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J Abnorm Psychol. 1995 Feb;104(1):224-31.

Psychophysiological differences between subgroups of social phobia.

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  • 1Department of Psychiatry and Behavioral Sciences, Stanford University School of Medicine, California.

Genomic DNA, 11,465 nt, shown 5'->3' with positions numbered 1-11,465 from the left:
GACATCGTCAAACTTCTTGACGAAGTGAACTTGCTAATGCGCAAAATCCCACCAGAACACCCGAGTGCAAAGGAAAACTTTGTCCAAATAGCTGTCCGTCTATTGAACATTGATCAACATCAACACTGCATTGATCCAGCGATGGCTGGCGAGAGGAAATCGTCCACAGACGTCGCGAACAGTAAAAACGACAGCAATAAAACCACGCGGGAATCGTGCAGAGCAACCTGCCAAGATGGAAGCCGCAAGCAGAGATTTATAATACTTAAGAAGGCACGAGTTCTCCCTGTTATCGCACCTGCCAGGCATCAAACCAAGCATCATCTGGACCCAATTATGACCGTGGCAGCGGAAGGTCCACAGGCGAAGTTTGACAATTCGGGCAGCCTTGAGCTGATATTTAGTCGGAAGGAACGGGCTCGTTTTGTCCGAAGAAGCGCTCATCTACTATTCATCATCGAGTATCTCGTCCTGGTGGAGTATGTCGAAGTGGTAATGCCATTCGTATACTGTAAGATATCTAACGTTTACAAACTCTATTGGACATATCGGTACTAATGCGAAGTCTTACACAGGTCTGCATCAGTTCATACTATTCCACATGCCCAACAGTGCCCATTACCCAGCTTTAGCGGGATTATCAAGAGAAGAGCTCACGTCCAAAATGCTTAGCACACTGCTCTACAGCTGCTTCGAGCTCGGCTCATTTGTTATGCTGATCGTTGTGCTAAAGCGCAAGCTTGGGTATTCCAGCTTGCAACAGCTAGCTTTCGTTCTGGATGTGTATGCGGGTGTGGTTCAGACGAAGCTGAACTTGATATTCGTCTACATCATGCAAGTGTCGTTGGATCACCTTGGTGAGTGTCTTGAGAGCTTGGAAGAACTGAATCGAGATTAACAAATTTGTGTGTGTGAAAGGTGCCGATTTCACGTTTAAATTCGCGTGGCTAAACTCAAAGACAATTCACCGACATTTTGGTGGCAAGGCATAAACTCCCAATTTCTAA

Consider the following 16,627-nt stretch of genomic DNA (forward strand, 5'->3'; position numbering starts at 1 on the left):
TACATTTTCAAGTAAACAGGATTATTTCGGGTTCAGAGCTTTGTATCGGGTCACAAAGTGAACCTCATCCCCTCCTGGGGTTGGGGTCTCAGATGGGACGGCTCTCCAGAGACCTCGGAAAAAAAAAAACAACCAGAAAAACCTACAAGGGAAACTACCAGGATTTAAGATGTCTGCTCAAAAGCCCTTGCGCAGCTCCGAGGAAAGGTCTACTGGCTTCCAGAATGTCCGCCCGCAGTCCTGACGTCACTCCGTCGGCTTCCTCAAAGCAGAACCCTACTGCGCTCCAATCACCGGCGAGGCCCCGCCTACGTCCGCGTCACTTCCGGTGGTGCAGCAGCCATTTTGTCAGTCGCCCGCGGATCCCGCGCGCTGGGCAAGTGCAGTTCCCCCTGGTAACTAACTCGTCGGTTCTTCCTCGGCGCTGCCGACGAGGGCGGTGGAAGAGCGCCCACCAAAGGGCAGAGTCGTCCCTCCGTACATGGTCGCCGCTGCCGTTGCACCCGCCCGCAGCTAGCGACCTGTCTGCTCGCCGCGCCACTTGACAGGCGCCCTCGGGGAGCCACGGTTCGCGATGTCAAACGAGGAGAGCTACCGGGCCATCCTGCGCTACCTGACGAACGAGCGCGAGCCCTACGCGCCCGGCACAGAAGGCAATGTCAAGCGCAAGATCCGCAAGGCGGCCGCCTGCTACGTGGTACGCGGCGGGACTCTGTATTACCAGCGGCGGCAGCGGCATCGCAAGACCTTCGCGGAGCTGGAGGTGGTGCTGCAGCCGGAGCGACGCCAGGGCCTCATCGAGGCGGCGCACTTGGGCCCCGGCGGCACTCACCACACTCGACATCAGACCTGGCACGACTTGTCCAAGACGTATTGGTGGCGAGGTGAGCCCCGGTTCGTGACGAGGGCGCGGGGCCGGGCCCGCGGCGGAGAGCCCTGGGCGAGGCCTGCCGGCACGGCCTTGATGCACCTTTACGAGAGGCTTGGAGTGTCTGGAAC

Individuals meeting criteria of the revised third edition of Diagnostic and Statistical Manual for Mental Disorders (American Psychiatric Association, 1987) for social phobia with a fear of speaking in front of people were subdivided into those with (n = 16) and without (n = 14) avoidant personality disorder (APD). These individuals and nonanxious controls (n = 22) spoke in front of a small audience while speaking time, subjective anxiety, fearful thoughts, and electrocardiographic and respiratory measures were recorded. Controls spoke for longer than either social phobia group. Those with social phobia and APD reported more subjective anxiety and more fear cognitions than the other two groups; phobic individuals without APD showed greater heart rates in the phobic situation than either social phobics with APD or controls. The latter two groups did not differ in heart rate. These results indicate incongruent subjective and heart rate responses to the feared situation. A similar pattern of results was found when participants were divided into generalized and specific social phobia groups.

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